Brian Levin, director of CSUSB’s Center for the Study of Hate and Extremism, was the guest speaker for the inaugural Yotie Talks. His lecture: “Emerging Issues on Hate and Extremism,” was delivered on February 23 to discuss the December 2 shootings at the Inland Regional Center in San Bernardino, which left 14 dead, including five CSUSB alumni, and left 22 wounded.
As the community continues to recover and heal from the event served as a forum to ask pressing questions, including what prompted it, safety, and the likelihood of a similar attack in the future.
The Yotie Talk program, which follows a format similar to the TED Talks, is organized by the University Diversity Committee at CSUSB and allowed students, faculty, staff and community residents to discuss their thoughts about hate and extremism – and helped them develop an understanding of its effect on the community.
Levin, a criminal justice professor, is an expert in the study of hate crimes and extremism. In the hours and days after the attack, local, national and international news media sought him for his expertise and insight to help make sense of it all.
A graduate of Stanford Law School, Levin is the author, co-author and editor of various books, scholarly articles, training manuals and studies on extremism and hate crime. In addition to appearing and being interviewed by news media on issues related to terrorism, extremism and hate crimes, he has been called as an expert witness to Congressional hearings, most recently in November 2015.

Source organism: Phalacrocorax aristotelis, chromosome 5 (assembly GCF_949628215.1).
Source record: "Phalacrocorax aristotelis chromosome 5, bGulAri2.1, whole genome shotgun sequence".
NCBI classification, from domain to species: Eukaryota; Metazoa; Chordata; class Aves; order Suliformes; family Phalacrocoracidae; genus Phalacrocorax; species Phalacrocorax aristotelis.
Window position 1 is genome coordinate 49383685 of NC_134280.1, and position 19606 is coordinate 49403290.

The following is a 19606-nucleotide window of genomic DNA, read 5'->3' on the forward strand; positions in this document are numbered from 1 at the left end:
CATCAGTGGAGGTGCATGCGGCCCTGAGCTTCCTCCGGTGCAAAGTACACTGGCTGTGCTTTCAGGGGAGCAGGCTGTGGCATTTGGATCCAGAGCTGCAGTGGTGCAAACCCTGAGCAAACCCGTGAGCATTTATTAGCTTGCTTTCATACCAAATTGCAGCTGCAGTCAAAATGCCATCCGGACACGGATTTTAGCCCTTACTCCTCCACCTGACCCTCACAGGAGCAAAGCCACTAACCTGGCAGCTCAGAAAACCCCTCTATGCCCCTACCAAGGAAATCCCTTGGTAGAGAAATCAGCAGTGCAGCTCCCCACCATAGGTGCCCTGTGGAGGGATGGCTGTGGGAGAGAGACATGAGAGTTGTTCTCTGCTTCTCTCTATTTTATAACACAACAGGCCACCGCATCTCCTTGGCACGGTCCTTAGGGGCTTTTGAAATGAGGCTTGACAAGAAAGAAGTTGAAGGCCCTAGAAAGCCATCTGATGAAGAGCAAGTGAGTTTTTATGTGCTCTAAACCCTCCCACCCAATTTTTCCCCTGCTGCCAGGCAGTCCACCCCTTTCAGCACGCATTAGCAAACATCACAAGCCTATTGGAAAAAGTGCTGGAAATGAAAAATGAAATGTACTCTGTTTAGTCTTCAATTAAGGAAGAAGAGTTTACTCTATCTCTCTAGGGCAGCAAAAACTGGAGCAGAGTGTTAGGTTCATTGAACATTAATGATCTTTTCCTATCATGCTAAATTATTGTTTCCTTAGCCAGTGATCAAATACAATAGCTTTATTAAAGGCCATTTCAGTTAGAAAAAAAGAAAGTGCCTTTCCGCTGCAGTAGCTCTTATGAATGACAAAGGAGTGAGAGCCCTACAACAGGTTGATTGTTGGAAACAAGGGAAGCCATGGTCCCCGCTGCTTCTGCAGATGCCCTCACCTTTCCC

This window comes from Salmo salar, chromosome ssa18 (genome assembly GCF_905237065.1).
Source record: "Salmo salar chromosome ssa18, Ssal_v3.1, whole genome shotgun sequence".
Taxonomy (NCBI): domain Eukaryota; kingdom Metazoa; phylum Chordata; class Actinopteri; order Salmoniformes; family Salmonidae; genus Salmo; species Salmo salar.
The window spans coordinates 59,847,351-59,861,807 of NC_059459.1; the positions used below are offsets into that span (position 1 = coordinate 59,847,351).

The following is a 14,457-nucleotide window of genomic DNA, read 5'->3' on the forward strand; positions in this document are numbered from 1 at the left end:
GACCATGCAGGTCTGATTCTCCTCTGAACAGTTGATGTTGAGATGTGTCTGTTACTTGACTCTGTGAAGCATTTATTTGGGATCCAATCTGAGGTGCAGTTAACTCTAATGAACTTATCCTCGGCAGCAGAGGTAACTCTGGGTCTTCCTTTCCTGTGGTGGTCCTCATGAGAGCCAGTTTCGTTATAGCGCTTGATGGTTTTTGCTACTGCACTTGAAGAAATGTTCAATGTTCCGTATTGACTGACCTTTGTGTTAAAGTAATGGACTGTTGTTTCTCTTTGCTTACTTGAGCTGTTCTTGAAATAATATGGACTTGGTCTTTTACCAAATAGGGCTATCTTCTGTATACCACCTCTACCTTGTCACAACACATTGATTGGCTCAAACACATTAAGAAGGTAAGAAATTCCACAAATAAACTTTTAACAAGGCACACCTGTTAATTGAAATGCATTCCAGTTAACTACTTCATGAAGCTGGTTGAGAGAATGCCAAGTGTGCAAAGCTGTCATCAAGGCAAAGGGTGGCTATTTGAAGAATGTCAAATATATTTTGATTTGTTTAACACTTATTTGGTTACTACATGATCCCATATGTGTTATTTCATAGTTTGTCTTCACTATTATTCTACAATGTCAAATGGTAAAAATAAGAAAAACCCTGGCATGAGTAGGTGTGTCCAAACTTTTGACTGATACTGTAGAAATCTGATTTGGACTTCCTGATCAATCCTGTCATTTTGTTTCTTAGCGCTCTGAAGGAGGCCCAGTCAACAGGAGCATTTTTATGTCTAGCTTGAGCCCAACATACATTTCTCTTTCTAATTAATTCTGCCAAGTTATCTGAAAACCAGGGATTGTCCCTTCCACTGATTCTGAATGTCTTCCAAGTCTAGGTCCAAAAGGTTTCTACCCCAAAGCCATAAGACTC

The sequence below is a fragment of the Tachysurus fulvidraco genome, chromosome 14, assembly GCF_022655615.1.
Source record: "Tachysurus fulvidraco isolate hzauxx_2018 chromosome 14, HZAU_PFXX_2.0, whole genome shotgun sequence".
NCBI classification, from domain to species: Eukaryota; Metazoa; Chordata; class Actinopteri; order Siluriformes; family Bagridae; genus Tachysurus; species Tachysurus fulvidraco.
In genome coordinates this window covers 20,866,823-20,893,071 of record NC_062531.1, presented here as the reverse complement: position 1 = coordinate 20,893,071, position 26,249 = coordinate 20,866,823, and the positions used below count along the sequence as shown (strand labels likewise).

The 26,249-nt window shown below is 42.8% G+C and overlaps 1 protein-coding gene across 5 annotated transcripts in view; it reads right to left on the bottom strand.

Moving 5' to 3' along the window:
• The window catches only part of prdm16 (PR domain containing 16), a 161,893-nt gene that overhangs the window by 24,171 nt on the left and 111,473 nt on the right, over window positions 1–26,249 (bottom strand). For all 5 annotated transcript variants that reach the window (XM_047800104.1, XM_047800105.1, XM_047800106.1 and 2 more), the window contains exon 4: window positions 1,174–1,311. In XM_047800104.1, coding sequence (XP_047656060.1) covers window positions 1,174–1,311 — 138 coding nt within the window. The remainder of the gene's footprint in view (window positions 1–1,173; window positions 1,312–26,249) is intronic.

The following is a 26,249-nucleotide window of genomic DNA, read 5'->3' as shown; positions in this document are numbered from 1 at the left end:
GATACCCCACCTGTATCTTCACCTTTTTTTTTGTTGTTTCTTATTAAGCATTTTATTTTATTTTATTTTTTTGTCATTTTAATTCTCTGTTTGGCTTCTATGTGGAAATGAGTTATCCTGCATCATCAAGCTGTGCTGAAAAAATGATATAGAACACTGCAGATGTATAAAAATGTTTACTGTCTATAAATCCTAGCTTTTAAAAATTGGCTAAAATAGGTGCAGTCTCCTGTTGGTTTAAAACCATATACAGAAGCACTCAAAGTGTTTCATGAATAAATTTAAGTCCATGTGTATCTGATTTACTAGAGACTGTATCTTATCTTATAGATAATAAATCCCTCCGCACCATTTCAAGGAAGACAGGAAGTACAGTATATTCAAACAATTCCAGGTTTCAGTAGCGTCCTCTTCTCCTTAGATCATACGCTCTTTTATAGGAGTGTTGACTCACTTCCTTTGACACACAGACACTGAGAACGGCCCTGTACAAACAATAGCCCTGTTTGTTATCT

Levin has written various U.S. Supreme Court friend-of-the-court briefs, including those in the landmark case of Wisconsin v. Mitchell, where he presented criminological data establishing the severity and characteristics of hate crime. His analysis has won various awards and his work has been referenced in numerous prominent social science journals and major law reviews.
Before entering academia in 1996, Levin served as associate director-legal affairs for the Southern Poverty Law Center’s Klanwatch/Militia Task Force in Montgomery, Ala., and as a corporate litigator for the law firm of Irell & Manella. He was also a New York City police officer in Harlem and Washington Heights during the 1980s, and received citations for academics and excellent police duty.